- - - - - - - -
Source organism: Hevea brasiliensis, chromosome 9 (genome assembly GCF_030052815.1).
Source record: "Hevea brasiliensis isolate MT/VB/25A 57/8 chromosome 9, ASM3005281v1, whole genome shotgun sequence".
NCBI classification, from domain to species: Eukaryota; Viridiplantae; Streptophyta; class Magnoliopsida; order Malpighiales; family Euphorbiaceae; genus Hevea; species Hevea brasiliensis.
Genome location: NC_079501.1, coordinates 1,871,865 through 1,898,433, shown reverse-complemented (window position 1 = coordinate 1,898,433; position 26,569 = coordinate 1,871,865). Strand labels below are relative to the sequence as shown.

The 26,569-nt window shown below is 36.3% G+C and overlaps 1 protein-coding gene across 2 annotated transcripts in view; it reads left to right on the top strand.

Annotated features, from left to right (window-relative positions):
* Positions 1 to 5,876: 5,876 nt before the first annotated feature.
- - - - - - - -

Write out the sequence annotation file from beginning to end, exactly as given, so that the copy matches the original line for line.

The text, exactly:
Source organism: Hevea brasiliensis, chromosome 9 (genome assembly GCF_030052815.1).
Source record: "Hevea brasiliensis isolate MT/VB/25A 57/8 chromosome 9, ASM3005281v1, whole genome shotgun sequence".
NCBI classification, from domain to species: Eukaryota; Viridiplantae; Streptophyta; class Magnoliopsida; order Malpighiales; family Euphorbiaceae; genus Hevea; species Hevea brasiliensis.
Genome location: NC_079501.1, coordinates 1,871,865 through 1,898,433, shown reverse-complemented (window position 1 = coordinate 1,898,433; position 26,569 = coordinate 1,871,865). Strand labels below are relative to the sequence as shown.

The 26,569-nt window shown below is 36.3% G+C and overlaps 1 protein-coding gene across 2 annotated transcripts in view; it reads left to right on the top strand.

Annotated features, from left to right (window-relative positions):
* Positions 1 to 5,876: 5,876 nt before the first annotated feature.